It’s wildflower bloom time in Mount Rainier National Park. There are hundreds of species of wildflowers in the park, and the most concentrated areas of them are in the subalpine Paradise Meadows. The image above shows colorful Magenta Paintbrush in the foreground.
This particular hike took me higher in elevation than I’ve ever attempted before, approaching the alpine region where one encounters snowfields to cross. This is where I stopped, as I did not want to risk any slips or falls on the slippery, melting snow. I encountered many groups of hikers, all geared up to trek to the mountain base camp, Camp Muir. Mountain climbers from all over the world come to Mount Rainier to train for other mountainous expeditions. It is a mountain to be taken very seriously. Because it is so tall (14,410 ft). the mountain creates its own weather; conditions can change in the blink of an eye. Every year, many climbers require rescue and some even perish.
So here are a few snapshots I took, looking behind me as I ascended. The first image show part of the Tatoosh Range, which is in the opposite direction. The second image shows the Nisqually River Valley. The headwaters of this river form from the Nisqually Glacier.
Here is a magnificent view of the mountain from the Glacier Vista viewpoint. Hike up a bit further to see equally magnificent views of the Nisqually Glacier.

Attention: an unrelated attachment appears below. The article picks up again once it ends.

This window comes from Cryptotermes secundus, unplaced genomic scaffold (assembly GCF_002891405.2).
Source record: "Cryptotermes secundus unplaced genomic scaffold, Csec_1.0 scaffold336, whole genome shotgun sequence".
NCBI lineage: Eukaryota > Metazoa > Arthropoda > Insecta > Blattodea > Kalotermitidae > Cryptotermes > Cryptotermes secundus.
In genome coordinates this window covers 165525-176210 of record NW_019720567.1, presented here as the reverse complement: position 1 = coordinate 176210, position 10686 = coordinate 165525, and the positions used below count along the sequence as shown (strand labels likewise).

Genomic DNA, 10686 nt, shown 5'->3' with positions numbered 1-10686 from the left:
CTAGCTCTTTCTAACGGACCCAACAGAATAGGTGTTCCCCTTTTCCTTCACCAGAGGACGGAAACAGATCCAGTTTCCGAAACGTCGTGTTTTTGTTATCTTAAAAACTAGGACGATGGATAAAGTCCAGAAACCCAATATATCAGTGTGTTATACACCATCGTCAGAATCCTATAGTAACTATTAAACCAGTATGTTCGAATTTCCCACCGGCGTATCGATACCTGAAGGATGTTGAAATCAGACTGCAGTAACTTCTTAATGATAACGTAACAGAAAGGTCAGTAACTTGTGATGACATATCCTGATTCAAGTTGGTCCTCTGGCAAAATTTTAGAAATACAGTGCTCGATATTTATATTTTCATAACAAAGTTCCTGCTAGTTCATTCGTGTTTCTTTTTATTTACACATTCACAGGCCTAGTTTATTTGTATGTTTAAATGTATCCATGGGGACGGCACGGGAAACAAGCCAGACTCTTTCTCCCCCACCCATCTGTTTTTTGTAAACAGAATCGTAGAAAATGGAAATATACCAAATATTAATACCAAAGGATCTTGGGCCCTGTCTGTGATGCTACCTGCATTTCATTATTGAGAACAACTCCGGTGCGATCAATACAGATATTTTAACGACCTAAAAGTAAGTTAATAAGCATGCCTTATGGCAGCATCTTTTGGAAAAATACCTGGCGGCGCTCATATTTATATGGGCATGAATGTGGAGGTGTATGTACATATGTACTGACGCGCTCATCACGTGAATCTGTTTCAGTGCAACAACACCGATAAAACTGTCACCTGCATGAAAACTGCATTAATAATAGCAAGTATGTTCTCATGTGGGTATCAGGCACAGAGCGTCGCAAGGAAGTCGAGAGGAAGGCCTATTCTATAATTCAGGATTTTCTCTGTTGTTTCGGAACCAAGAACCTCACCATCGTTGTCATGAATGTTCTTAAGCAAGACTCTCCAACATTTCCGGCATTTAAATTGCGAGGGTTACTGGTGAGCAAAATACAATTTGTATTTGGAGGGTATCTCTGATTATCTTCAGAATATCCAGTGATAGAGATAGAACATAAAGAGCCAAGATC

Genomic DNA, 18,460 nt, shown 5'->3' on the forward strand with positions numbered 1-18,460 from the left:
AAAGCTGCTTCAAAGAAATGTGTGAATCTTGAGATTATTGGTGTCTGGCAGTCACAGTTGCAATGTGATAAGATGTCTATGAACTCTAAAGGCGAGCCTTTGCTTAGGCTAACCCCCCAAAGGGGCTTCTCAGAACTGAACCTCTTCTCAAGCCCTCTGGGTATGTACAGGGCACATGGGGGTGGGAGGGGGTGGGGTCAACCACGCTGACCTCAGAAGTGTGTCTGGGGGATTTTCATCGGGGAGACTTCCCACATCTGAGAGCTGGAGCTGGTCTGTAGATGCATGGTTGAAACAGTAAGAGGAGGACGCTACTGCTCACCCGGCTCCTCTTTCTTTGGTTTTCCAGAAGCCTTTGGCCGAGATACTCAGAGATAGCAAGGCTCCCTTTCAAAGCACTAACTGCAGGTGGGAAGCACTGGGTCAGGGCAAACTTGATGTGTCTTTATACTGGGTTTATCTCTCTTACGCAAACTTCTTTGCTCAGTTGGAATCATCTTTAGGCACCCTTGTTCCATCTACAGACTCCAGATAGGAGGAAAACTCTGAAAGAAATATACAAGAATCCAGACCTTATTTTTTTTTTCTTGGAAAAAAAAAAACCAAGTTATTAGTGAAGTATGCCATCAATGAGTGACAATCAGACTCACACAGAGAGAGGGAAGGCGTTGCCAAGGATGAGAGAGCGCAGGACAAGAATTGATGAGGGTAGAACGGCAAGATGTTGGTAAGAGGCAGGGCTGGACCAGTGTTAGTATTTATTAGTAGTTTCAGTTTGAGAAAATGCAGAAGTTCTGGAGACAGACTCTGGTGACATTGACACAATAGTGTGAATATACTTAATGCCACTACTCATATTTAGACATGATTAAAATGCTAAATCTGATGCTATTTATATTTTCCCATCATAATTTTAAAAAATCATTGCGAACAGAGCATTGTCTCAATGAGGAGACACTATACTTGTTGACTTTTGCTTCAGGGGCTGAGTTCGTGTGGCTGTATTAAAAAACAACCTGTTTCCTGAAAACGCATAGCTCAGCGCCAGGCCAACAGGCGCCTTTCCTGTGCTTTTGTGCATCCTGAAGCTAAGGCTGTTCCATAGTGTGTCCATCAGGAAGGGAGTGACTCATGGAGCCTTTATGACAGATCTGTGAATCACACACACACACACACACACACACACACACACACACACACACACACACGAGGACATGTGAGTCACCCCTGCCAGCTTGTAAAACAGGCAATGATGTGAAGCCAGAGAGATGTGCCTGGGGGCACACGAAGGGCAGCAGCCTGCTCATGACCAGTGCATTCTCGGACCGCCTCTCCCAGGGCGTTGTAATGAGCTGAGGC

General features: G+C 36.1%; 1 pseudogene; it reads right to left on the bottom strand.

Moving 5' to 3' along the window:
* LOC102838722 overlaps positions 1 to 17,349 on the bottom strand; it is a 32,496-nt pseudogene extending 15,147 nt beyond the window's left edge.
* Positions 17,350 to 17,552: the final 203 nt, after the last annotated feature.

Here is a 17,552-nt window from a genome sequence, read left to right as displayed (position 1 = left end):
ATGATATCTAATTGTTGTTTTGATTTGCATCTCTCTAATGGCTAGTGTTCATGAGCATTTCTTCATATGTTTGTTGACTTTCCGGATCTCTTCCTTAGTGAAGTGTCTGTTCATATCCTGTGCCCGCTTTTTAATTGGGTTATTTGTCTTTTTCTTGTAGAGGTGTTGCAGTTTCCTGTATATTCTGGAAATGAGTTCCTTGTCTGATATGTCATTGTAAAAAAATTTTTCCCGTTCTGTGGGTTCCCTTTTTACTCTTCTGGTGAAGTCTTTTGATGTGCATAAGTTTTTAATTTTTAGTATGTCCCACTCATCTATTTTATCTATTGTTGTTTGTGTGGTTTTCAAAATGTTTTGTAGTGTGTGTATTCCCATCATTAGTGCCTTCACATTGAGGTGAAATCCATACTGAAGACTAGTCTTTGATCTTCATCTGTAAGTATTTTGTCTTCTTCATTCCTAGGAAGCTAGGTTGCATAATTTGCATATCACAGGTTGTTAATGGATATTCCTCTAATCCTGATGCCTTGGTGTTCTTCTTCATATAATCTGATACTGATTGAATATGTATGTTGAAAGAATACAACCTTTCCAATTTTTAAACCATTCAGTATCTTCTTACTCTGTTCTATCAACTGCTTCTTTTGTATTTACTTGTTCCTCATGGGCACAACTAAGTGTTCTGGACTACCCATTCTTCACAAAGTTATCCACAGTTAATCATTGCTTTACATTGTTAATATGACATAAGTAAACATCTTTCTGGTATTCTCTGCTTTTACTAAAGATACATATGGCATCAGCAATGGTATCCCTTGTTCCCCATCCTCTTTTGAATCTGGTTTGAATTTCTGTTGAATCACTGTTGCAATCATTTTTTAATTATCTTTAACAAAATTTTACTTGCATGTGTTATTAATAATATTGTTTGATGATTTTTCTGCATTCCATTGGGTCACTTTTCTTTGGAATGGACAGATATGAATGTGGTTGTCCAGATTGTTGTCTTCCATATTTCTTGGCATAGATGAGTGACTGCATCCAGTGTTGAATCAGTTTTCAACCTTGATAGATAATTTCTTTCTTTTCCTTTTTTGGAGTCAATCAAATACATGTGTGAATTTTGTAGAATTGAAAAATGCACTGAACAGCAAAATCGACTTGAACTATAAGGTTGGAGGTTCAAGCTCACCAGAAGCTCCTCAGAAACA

Along the way I encountered lots of wildlife. Amidst the craggy rocks lives the Hoary Marmot. You can hear them calling to one another with whistling sounds. They don’t seem to be afraid of humans, either.
Another very common sight is the very cute Golden-Mantled Ground Squirrel.
Another denizen of the subalpine regions of the park is the Blue Grouse. You have to be keenly observant and have sharp eyes to see these guys, as they blend into their environment. I happened to spot this guy in the distance, milling around in the foliage. What attracted my attention was some sort of quiet, peeping sound I was not familiar with.
One last view of the mountain!
If you want to attempt any high elevation hiking in the park, even if just for one day, please be prepared with the proper gear: hiking boots/shoes, trekking poles, water, energy bars, hat, outer wear, sunscreen, whistle, first-aid kit. And, please check weather conditions before heading out. Enjoy the summer and your national parks!
All images property of Peggy A Thompson